Cincinnati Reds Should Leave Tony Cingrani And His Fastball Alone
Much has been made of Cincinnati Reds starting pitcher Tony Cingrani and his need to add more pitches to his arsenal. We all know the story about Cingrani bursting onto the scene in 2013 and accumulating a 2.93 ERA with 120 strikeouts in 104.2 innings, and we also know he accomplished all of this by throwing basically one pitch — the fastball.
As impressive as that is, throwing a fastball 81.7 percent of the time, will eventually catch up with a starter, no matter how deceptive his delivery may be. Sooner or later major league hitters will adjust and begin to have consistent success.
With that said, the focus of the offseason for Cingrani was to add some off-speed pitches to his arsenal. Cingrani would look dominant early in the spring before struggling in his last few starts as he tinkered here and there with the off-speed pitches he’d been working on, leaving a bit of a question mark surrounding him as the Reds entered the season.
The biggest question was would Cingrani embrace the idea of being more than just a fastball pitcher once the season started or would he abandon the off-speed idea and follow an “if it ain’t broke, don’t fix it” approach?
Cingrani toed the rubber for his first start of the season in Wednesday’s 1-0 walk-off win against the St. Louis Cardinals, and if Wednesday’s game was any indication, the answer to the question would be a little bit of both.
Cingrani looked vintage 2013 in the first inning, throwing fastball after fastball and looking dominant in the process — striking out two in the first frame. He threw his first off-speed pitch in the second inning which almost got past the catcher and he wouldn’t throw another off-speed until the third inning, which resulted in a swing and miss.
The interesting thing about the second breaking ball was that he clearly used it to set up his next pitch, which was a fastball that resulted in another strikeout. Cingrani would start three straight batters with off-speed pitches in the fourth inning, none of which were effective.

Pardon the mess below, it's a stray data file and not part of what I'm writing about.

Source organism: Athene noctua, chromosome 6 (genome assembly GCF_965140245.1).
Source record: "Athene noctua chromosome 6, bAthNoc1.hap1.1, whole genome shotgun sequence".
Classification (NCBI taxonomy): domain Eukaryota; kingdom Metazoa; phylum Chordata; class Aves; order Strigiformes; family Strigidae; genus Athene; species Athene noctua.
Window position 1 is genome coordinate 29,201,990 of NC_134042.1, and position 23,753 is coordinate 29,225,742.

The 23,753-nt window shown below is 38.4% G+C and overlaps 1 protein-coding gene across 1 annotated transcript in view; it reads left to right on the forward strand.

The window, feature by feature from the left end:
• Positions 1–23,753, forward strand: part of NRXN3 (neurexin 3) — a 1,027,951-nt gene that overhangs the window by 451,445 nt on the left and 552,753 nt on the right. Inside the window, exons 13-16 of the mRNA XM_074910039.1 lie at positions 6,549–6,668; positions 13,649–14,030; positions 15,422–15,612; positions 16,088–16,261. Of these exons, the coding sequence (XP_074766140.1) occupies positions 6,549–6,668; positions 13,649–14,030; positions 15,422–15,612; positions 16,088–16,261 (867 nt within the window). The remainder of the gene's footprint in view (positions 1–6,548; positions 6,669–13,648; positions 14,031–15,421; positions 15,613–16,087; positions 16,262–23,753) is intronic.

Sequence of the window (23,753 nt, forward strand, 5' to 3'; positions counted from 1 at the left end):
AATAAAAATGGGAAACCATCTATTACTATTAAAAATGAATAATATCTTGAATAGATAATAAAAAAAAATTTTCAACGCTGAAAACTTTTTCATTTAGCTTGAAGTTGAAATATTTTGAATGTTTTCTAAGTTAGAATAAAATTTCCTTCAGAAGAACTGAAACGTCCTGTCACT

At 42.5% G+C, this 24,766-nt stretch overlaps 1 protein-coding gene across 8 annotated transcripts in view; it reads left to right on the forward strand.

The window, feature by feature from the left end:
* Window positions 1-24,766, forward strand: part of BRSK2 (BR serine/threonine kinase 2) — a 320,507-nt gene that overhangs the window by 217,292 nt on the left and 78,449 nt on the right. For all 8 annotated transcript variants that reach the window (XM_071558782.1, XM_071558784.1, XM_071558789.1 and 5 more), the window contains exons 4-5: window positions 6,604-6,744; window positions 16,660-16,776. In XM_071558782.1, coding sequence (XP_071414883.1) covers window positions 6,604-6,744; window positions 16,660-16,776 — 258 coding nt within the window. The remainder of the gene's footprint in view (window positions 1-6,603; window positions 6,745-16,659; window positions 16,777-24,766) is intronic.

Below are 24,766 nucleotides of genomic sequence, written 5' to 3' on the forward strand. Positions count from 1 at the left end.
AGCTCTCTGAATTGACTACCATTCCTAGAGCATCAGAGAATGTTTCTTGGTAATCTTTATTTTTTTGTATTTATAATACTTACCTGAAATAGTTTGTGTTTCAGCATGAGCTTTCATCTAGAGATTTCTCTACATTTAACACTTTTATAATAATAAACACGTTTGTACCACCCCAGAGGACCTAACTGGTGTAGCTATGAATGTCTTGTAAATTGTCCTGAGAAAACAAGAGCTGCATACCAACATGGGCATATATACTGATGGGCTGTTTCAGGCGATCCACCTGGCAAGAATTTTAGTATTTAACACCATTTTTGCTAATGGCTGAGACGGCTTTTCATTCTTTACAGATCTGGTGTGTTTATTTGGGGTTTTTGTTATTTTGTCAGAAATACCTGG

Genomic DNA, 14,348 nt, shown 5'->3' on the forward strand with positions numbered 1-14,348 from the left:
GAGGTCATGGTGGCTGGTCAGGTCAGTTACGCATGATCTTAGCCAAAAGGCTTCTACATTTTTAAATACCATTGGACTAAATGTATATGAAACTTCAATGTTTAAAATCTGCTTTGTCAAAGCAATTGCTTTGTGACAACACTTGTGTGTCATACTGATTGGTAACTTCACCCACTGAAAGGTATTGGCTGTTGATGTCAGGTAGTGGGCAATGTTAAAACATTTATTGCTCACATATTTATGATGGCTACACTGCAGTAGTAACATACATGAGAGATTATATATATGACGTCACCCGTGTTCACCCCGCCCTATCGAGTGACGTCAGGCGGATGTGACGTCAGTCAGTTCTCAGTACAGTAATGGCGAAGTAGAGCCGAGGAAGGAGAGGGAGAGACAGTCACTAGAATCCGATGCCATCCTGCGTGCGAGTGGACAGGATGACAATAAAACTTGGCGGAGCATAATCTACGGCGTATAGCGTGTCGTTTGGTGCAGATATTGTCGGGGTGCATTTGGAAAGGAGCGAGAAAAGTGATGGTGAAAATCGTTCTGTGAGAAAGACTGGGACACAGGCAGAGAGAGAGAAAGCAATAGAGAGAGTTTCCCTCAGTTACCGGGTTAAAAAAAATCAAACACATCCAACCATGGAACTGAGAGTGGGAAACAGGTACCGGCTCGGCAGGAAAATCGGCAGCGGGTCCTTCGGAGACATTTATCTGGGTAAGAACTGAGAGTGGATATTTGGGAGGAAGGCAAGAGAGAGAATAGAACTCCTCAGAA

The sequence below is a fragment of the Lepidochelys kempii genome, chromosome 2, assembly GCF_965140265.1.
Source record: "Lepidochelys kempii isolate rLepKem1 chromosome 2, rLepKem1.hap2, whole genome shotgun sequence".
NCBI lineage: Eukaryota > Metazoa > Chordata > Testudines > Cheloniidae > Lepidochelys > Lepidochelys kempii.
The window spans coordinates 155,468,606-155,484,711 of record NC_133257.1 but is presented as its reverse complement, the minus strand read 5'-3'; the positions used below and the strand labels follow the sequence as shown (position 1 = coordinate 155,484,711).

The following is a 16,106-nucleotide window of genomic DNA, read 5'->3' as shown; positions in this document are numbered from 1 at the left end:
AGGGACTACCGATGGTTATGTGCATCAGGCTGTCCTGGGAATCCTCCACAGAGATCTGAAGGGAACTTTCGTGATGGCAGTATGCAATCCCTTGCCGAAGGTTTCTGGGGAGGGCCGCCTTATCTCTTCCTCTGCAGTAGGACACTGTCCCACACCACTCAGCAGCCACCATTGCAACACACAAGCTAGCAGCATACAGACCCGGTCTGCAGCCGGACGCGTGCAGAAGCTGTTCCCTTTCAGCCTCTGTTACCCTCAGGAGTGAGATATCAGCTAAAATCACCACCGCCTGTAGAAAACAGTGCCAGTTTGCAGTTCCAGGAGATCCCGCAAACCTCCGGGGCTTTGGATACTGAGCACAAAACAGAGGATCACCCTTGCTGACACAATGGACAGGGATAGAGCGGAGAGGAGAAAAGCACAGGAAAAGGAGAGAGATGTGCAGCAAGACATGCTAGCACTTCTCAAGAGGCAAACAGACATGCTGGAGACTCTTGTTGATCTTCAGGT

His biggest test came in the seventh inning when he ran into some trouble. With the scored tied 0-0, Cingrani had two on with one out. Clearly fatigued, Cingrani was left to battle it out. With the dangerous Yadier Molina at bat and a 1-2 count, Cingrani went with two straight off-speed pitches, missing badly before getting Molina to fly out to record the second out of the inning.
The seventh inning test would continue with Matt Adams up next, and after pumping him fastball after fastball, Cingrani would end the inning with a strikeout on, get this — a slider.
Cingrani would finish the game with seven shutout innings pitched and a whopping nine strikeouts. Cingrani’s two hits allowed extended his major league leading streak of starts with five or fewer hits allowed to 19.
At the end of the day, Cingrani is still a fastball reliant pitcher, and as of now that approach is still very effective. For those concerned about his pitch selection, all is not lost on that front. While throwing a ton more fastballs than off-speed pitches on Wednesday, it was clear that he made an effort to mix in some other pitches.
It was also clear that he has a ways to go to become effective with those pitches and isn’t anywhere near comfortable throwing them at this point — and in my opinion that’s just fine.
Pushing and pushing for less fastballs from Cingrani could become mental and do more harm than good. And because of that, I feel the Reds should let Cingrani be and let him continue to be himself while wisely mixing of some other pitches like he did on Wednesday.
Eventually the other pitches will come, but in the meantime the Reds should let him continue to be his dominating, fastball throwing self.
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